Mr Kerlin said the use of zero till in many farming systems has increased soil bulk density, and canola can be part of an alternative management system to help counter that.
It can also grow successfully in sodic soils which do not suit chickpeas.
This covers large tracts of the Western Downs, where gypsum can be used to ameliorate the soil and improve yields.
However, the cost of applying it at depth at rates heavy enough to be effective can be prohibitive and Mr Kerlin said canola can be considered as part of a slower and gentler option.
“My thoughts are about using it as an opportunity crop so you don’t have long fallows.
“What you’re doing needs to be financially viable and environmental sustainable.”
East of Dalby, Bowenville mixed farmer Lance Wise is growing canola again this year, and has 40ha of 44Y94CL which he expects to cut for hay.
“We see it as an oilseed, but growing it for hay gives you a foot in the door as to how to grow it for grain,” Mr Wise said.
“There are a few learning curves to get across, and we just wanted to suss it out.”
Following good rain in March, they planted their canola in mid-April which has given it plenty of time to establish as a vegetative crop ahead of the cold weather.
“We’ll cut it in early September when the bottom leaves brown off, and then we’ll mow it when it’s 80pc plus finished flowering.”
This will enable them to finish with their canola prior to their winter-crop harvest starting in October.
“We’ll keep half the bales, and the other half will go to a dairy farmer.
“Cattle love it.”
“It’s so high in protein, and the cattle do really well on it.”
Mr Wise said if they were growing canola for grain, their biggest issue would be dodging frost in September, which walloped a crop they grew some years ago.
“We did 120ha and were looking at 3-4t/ha, and then we got frost in September and got back to half a tonne.”
Seednet north-eastern Australia territory sales manager Jon Thelander said canola, like faba beans, sat comfortably in the early planting window, and was likely only to shine in years when southern Queensland had a big and early break to top up good subsoil moisture.
“I don’t think it’s going to be a game-changer in Queensland,” Mr Thelander said.
“Our winter is so much shorter than in the south; we go from winter to summer overnight, and that cruels the oil content.”
In southern Australia, canola can yield 4-5t/ha, and up to 6-7t/ha in places, and in kind seasons receives bonuses for oil content above 42pc.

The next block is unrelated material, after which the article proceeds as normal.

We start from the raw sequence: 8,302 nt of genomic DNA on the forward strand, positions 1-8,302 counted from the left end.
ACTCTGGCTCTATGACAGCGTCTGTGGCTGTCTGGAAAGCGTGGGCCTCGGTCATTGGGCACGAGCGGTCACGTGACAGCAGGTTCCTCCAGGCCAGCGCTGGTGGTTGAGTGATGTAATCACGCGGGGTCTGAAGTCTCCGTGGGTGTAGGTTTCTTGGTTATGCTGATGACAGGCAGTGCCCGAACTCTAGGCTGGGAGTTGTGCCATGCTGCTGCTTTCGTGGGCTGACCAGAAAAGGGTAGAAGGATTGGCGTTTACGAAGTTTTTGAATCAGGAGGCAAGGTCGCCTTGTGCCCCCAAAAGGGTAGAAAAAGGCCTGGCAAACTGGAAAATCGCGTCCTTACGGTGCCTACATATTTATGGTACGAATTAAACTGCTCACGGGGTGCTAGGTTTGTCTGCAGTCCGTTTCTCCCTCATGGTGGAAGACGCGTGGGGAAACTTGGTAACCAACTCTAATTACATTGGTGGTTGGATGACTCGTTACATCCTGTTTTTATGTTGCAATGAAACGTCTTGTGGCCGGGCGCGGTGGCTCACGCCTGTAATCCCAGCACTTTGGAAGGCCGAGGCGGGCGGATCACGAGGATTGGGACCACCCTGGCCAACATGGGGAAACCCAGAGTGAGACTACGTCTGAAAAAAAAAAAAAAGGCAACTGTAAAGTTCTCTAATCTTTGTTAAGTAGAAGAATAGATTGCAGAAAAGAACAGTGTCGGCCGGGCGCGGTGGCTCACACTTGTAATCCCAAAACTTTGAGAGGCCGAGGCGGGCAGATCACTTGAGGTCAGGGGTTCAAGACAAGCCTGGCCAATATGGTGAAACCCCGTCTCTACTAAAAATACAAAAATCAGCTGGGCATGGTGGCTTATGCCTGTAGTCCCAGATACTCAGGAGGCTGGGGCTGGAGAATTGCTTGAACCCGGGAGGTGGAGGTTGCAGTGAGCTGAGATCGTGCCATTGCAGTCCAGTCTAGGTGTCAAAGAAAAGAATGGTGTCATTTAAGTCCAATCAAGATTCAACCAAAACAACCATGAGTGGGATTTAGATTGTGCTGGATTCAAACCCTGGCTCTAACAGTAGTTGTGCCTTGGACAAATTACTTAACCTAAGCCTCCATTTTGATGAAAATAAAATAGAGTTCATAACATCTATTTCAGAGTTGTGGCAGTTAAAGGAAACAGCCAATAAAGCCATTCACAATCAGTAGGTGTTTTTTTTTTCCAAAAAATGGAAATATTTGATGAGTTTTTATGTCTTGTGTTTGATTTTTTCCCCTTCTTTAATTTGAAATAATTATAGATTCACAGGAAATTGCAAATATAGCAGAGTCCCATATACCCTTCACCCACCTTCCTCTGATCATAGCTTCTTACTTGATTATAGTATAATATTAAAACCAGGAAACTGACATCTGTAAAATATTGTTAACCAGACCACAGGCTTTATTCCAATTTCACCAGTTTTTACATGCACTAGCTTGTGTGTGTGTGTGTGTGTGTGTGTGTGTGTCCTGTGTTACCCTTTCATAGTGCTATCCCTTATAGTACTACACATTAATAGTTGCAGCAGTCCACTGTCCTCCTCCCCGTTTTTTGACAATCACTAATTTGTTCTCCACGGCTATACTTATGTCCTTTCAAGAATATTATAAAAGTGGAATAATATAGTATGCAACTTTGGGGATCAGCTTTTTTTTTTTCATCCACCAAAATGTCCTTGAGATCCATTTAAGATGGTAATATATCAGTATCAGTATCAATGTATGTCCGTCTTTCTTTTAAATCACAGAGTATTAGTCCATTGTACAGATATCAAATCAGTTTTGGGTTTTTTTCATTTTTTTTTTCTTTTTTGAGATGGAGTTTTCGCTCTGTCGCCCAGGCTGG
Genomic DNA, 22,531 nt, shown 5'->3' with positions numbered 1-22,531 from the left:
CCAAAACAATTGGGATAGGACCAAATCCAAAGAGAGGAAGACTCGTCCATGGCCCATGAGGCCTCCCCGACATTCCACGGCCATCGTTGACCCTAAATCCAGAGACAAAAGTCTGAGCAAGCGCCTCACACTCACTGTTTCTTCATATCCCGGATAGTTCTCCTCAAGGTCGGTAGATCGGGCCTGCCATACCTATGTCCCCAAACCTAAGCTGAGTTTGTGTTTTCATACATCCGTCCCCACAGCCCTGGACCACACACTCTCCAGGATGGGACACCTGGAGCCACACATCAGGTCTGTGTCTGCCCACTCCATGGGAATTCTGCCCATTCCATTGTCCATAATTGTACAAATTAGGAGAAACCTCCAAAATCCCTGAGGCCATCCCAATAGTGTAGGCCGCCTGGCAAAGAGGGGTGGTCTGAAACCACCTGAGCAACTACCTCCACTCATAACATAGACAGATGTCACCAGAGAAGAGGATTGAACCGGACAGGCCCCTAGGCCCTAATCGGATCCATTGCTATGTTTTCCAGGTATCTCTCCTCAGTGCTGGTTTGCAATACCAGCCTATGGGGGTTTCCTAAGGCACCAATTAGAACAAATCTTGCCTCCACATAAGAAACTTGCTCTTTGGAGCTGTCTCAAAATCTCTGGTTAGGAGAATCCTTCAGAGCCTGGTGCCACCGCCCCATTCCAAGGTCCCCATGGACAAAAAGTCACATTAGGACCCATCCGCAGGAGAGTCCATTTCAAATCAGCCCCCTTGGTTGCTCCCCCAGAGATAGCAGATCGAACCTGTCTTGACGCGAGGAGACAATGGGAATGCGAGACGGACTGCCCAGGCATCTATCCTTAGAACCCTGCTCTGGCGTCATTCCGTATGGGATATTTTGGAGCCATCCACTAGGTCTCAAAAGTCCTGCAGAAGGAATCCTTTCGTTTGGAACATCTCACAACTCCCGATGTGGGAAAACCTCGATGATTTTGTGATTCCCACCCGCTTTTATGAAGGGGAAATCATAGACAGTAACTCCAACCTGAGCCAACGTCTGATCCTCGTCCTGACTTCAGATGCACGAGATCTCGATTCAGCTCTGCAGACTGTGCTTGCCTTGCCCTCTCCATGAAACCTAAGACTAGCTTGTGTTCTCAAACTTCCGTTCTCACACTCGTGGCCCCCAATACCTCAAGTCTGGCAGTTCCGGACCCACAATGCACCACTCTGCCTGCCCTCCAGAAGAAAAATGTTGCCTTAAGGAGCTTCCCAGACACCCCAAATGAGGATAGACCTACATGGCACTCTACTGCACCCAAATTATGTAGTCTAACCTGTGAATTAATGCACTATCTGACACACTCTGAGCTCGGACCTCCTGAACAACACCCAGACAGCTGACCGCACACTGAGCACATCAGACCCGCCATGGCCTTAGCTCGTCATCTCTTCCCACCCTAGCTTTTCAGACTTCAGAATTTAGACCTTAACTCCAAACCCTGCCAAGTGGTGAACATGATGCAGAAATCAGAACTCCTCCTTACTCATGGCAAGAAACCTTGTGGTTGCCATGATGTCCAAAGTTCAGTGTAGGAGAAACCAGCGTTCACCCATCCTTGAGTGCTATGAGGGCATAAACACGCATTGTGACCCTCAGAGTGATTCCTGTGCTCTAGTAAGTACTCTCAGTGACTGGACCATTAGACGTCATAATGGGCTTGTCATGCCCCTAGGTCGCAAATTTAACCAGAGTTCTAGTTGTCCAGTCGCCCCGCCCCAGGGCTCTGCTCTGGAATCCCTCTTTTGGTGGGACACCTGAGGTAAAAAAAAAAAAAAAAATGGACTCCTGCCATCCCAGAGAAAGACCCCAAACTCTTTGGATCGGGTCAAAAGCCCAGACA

However, ABARES pegged the national average yield at 1.7t/ha, as many crops are grown in lower-rainfall zones in all mainland states.
“It’s a drought-hardy tap-rooted plant, and can utilise good deep moisture.
“What I like about canola is that it’s very resistant to root-lesion nematodes.
“It is a wonderful crop for driving down nematode numbers.”
Mr Thelander said canola’s benefit was more as an addition to the rotation than as a cash crop.
“Like sorghum, it’s a crown-rot break.”
Major minor south of border
Growers in the far north of NSW are supplying stockfeed millers north of the border with the small quantities of canola they produce, and also have the option of supplying container packers in Moree and Narrabri and bulk handlers at selected sites.
AMPS Moree-based agronomist Tony Lockrey said canola’s price and suitability to early planting, as well as its agronomic benefits, saw it as a regular in some rotations, and an opportunity crop in others.
“We have got about 2300ha of canola on our books this year.
“I think our biggest year was 8000ha, so it’s certainly not our biggest year, but it’s our biggest canola planting in a while.”
“There’s certainly some interest in a commodity that held its value provide solidly.”
McGregor Gourlay Croppa Creek agronomist Iain MacLennan also said canola’s solid price was part of its attraction.
“In my patch north of Moree and to the east, it’s a welded-on part of the rotation for some growers,” Mr MacLennan said.
“Others might try it because it gives some other herbicide options.
“People who grow it year in and year out know how to grow it, and it’s into the slopes where there is slightly higher rainfall that it’s more popular.”
Mr MacLennan said area was variable.
“It has a lot to do with that early break.”